|NY Times December 11, 2011
Depression and Democracy
By PAUL KRUGMAN
Itís time to start calling the current situation what it is: a
depression. True, itís not a full replay of the Great Depression,
but thatís cold comfort. Unemployment in both America and Europe
remains disastrously high. Leaders and institutions are
increasingly discredited. And democratic values are under siege.
On that last point, I am not being alarmist. On the political as
on the economic front itís important not to fall into the ďnot as
bad asĒ trap. High unemployment isnít O.K. just because it hasnít
hit 1933 levels; ominous political trends shouldnít be dismissed
just because thereís no Hitler in sight.
Letís talk, in particular, about whatís happening in Europe ó not
because all is well with America, but because the gravity of
European political developments isnít widely understood.
First of all, the crisis of the euro is killing the European
dream. The shared currency, which was supposed to bind nations
together, has instead created an atmosphere of bitter acrimony.
Specifically, demands for ever-harsher austerity, with no
offsetting effort to foster growth, have done double damage. They
have failed as economic policy, worsening unemployment without
restoring confidence; a Europe-wide recession now looks likely
even if the immediate threat of financial crisis is contained. And
they have created immense anger, with many Europeans furious at
what is perceived, fairly or unfairly (or actually a bit of both),
as a heavy-handed exercise of German power.
Nobody familiar with Europeís history can look at this resurgence
of hostility without feeling a shiver. Yet there may be worse
Right-wing populists are on the rise from Austria, where the
Freedom Party (whose leader used to have neo-Nazi connections)
runs neck-and-neck in the polls with established parties, to
Finland, where the anti-immigrant True Finns party had a strong
electoral showing last April. And these are rich countries whose
economies have held up fairly well. Matters look even more ominous
in the poorer nations of Central and Eastern Europe.
Last month the European Bank for Reconstruction and Development
documented a sharp drop in public support for democracy in the
ďnew E.U.Ē countries, the nations that joined the European Union
after the fall of the Berlin Wall. Not surprisingly, the loss of
faith in democracy has been greatest in the countries that
suffered the deepest economic slumps.
And in at least one nation, Hungary, democratic institutions are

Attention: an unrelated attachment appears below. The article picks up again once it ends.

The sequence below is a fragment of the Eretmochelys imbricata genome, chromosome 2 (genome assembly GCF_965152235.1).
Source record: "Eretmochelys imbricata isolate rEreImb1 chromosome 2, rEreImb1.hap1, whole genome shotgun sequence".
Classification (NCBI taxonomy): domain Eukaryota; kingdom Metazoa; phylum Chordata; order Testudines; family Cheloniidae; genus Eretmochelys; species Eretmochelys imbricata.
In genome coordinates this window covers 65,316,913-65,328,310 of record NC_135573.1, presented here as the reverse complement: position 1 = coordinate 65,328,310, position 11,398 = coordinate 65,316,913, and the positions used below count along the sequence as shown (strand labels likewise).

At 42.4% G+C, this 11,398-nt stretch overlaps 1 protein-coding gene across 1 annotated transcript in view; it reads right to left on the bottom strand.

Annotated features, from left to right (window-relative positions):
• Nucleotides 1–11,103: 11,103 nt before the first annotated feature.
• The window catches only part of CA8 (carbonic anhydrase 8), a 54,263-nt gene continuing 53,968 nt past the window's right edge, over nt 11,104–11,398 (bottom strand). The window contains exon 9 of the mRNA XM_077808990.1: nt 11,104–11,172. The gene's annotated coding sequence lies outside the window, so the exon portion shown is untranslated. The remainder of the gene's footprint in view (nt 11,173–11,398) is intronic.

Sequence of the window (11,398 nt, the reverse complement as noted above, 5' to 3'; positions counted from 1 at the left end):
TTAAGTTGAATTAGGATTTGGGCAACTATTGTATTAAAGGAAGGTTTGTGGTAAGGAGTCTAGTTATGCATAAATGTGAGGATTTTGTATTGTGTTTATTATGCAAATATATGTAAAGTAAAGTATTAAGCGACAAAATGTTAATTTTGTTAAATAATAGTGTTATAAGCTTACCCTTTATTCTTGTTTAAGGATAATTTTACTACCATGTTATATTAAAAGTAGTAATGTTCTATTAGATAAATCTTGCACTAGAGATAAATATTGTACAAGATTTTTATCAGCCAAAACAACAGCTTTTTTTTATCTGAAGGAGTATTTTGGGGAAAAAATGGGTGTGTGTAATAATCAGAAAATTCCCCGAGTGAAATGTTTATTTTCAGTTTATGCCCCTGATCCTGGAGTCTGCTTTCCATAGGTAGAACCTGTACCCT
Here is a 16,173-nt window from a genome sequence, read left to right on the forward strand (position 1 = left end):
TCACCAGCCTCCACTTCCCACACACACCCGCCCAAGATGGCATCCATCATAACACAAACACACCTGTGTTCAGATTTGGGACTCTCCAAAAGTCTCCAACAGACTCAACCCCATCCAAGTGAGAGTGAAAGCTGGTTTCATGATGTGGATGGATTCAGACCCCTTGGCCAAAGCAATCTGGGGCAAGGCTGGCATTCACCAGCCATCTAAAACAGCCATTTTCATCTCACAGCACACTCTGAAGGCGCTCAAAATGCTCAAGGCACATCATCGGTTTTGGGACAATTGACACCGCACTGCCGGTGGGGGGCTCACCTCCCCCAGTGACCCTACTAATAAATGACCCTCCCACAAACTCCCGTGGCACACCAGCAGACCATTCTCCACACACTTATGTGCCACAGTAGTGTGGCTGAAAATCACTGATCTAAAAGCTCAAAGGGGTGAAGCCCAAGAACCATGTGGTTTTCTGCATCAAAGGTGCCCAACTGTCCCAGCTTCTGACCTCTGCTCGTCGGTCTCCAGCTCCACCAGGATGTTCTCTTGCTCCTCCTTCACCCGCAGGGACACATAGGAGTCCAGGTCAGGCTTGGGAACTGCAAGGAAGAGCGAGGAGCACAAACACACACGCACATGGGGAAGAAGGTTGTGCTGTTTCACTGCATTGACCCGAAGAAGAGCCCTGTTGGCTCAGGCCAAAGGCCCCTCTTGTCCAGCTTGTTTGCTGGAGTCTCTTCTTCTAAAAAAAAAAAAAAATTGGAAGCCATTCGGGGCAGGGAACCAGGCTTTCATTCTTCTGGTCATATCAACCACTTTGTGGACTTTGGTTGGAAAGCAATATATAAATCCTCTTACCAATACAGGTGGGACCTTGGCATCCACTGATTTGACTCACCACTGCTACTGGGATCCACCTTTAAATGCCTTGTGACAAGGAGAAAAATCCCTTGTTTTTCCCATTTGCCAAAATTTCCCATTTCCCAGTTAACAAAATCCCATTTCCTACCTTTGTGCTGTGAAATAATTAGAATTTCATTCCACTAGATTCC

being undermined as we speak.
One of Hungaryís major parties, Jobbik, is a nightmare out of the
1930s: itís anti-Roma (Gypsy), itís anti-Semitic, and it even had
a paramilitary arm. But the immediate threat comes from Fidesz,
the governing center-right party.
Fidesz won an overwhelming Parliamentary majority last year, at
least partly for economic reasons; Hungary isnít on the euro, but
it suffered severely because of large-scale borrowing in foreign
currencies and also, to be frank, thanks to mismanagement and
corruption on the part of the then-governing left-liberal parties.
Now Fidesz, which rammed through a new Constitution last spring on
a party-line vote, seems bent on establishing a permanent hold on
The details are complex. Kim Lane Scheppele, who is the director
of Princetonís Law and Public Affairs program ó and has been
following the Hungarian situation closely ó tells me that Fidesz
is relying on overlapping measures to suppress opposition. A
proposed election law creates gerrymandered districts designed to
make it almost impossible for other parties to form a government;
judicial independence has been compromised, and the courts packed
with party loyalists; state-run media have been converted into
party organs, and thereís a crackdown on independent media; and a
proposed constitutional addendum would effectively criminalize the
leading leftist party.
Taken together, all this amounts to the re-establishment of
authoritarian rule, under a paper-thin veneer of democracy, in the
heart of Europe. And itís a sample of what may happen much more
widely if this depression continues.
Itís not clear what can be done about Hungaryís authoritarian
slide. The U.S. State Department, to its credit, has been very
much on the case, but this is essentially a European matter. The
European Union missed the chance to head off the power grab at the
start ó in part because the new Constitution was rammed through
while Hungary held the Unionís rotating presidency. It will be
much harder to reverse the slide now. Yet Europeís leaders had
better try, or risk losing everything they stand for.
And they also need to rethink their failing economic policies. If
they donít, there will be more backsliding on democracy - and the
breakup of the euro may be the least of their worries.